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Ireland's corporation tax receipts set to take a hit under new rules and fall by up to €2bn

Ireland’s corporation tax increased again this year.

Image: Shutterstock/noel bennett

IRELAND’S CORPORATION TAX is set to take a hit in the coming years due to changes to tax rules, according to the Finance and Public Expenditure Minister Paschal Donohoe. 

The latest Exchequer figures show that taxation receipts for last year came in €1.4 billion ahead of original expectations, due to a very strong corporation tax performance this year.

In November, IFAC chairperson Seamus Coffey said that the top-10 payers of corporation tax account for about 45-50% of corporate tax receipts.

Last week, the Department of Finance’s chief economist John McCarthy warned that the current corporation tax take is not viewed as “sustainable”, acknowledging that it “can be moved offshore at the stroke of a pen”. 

Fianna Fáil’s finance spokesperson has warned that the government is relying too heavily on the corporation tax take and said it is not reliable revenue.

Today, the minister warned that a hole of between €800 million and €2 billion in Ireland’s corporation tax take is predicted in the years to come.

From 2022 onwards, with the implementation of new tax rules under the OECD’s Base Erosion and Profit Shifting (BEPS) initiative there will be a reduction in corporation tax receipts by an incremental €500 million per year.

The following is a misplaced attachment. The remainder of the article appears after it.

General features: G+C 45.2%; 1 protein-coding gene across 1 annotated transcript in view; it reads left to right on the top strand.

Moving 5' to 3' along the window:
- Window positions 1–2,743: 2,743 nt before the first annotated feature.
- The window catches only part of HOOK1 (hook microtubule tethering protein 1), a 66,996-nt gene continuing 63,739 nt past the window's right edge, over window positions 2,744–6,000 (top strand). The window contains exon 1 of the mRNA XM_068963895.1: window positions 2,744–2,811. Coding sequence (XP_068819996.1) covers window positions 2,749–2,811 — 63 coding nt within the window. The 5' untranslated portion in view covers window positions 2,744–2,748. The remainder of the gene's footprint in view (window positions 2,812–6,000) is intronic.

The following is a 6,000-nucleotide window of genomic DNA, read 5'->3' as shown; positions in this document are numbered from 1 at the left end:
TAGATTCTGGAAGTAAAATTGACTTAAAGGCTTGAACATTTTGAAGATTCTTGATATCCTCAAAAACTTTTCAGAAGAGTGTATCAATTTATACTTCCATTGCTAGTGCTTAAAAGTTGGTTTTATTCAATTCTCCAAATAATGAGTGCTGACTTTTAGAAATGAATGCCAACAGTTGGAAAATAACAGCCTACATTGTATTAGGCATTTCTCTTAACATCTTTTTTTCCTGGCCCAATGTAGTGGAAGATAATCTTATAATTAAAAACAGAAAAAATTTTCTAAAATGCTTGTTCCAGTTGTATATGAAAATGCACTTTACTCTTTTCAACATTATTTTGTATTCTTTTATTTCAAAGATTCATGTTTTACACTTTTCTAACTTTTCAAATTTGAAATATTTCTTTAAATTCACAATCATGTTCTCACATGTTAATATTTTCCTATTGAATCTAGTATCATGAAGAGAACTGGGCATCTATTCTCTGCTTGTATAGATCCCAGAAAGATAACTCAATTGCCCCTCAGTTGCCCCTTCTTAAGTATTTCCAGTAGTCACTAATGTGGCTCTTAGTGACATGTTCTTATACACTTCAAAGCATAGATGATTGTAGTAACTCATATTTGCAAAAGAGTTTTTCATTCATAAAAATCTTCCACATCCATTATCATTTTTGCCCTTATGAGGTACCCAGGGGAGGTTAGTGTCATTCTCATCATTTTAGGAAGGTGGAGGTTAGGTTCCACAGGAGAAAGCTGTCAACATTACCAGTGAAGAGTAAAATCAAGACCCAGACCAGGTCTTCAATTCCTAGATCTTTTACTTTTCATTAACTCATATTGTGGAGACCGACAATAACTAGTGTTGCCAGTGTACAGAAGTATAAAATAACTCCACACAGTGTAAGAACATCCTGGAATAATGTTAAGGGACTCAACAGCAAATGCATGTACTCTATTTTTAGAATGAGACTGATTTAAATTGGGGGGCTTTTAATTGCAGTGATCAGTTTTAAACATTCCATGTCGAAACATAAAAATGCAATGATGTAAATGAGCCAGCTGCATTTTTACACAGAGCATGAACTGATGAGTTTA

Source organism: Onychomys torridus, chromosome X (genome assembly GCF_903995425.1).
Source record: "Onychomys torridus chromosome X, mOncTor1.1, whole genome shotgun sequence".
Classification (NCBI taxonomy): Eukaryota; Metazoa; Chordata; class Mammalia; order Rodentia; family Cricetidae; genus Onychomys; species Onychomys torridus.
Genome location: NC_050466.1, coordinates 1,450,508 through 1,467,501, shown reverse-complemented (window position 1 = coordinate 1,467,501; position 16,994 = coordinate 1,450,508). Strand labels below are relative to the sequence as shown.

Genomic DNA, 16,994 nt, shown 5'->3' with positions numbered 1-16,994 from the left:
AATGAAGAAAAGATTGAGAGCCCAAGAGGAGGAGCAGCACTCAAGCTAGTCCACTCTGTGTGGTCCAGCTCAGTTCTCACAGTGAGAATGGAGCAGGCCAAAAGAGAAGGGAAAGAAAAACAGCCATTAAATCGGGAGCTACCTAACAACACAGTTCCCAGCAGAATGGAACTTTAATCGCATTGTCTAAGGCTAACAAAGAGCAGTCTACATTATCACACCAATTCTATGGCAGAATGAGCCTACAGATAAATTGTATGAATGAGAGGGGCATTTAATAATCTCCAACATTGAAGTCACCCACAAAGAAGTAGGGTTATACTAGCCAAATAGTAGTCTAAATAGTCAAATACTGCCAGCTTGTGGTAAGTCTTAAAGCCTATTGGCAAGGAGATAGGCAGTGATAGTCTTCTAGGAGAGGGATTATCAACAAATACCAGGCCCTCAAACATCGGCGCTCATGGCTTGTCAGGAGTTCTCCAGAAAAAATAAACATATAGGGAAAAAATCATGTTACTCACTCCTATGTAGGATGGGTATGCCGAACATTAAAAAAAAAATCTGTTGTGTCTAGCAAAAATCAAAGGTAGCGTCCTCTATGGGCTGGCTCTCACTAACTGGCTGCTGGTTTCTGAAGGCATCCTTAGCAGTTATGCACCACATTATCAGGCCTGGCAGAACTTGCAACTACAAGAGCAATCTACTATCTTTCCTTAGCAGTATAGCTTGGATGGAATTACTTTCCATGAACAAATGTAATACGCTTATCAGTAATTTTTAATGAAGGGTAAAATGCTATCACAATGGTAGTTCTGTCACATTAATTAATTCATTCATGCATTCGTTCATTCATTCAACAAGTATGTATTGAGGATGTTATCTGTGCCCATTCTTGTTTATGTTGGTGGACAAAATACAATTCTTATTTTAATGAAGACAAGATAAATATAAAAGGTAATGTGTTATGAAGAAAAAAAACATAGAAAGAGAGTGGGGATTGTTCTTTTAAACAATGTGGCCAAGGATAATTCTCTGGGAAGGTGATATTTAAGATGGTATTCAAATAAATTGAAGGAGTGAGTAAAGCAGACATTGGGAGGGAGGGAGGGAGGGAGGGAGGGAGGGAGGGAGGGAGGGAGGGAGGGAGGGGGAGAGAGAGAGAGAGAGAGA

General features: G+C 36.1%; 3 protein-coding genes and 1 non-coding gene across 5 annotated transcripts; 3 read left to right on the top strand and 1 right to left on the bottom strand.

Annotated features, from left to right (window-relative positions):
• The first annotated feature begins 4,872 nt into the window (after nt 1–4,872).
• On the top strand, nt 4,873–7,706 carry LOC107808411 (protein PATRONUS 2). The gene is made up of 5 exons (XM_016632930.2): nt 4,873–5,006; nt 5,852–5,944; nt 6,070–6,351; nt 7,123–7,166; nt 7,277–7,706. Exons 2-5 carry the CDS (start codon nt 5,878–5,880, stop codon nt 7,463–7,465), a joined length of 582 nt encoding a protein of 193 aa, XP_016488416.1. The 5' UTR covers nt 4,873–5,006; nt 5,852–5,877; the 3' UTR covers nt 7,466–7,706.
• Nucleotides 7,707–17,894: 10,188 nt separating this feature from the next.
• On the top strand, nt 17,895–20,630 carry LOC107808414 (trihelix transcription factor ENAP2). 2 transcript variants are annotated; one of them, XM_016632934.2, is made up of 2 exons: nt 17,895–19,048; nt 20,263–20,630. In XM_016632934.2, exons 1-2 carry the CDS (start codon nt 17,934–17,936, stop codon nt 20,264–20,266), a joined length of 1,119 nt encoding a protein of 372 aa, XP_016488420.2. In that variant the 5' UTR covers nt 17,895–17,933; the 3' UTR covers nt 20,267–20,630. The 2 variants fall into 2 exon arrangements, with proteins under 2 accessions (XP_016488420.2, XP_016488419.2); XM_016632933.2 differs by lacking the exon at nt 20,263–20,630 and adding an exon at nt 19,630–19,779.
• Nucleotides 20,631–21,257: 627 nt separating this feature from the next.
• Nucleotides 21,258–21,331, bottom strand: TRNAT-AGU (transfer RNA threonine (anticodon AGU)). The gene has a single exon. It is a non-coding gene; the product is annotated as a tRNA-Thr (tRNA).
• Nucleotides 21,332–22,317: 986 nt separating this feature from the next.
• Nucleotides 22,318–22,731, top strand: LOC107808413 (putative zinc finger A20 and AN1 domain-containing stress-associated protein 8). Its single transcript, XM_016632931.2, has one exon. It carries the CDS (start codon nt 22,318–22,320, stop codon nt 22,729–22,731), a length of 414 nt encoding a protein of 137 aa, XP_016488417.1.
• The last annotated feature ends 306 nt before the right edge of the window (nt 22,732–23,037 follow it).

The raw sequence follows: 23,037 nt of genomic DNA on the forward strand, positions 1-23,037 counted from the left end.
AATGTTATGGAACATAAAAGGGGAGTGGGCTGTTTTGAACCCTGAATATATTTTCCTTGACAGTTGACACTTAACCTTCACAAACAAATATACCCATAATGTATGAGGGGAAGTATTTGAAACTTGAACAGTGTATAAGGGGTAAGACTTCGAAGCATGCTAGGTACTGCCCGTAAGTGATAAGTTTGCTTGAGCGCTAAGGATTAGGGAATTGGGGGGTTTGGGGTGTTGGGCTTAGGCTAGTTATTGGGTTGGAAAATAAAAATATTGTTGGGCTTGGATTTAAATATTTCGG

While there is some uncertainty surrounding this figure, it is the department’s best assessment, based on ongoing work being carried out by the Revenue Commissioners, that the overall risk could be in the range of €800m to €2 billion.

The minister told reporters that while corporate tax rules have changed under US President Donald Trump, Ireland’s tax take has increased. 

However he said if Trump presses the case for a movement of tax rights back into larger economies like their own under the new OECD rules, that could impact on Ireland’s earnings.

Today, Donohoe also updated the Budget 2020 forecasts which in October was based on the potential for disorderly Brexit in 2020. Now that the risk of a no-deal Brexit has  subsided, the government has updated the economy’s growth figures.

GDP is forecast grow by 3.9% this year, averaging 3% per annum in the first half of this decade. This is the prediction only if a free-trade agreement between the EU and UK is achieved.

Improved growth has allowed Donohoe to target a budget surplus of 1% at quicker pace – by 2021, subject to continued economic growth.

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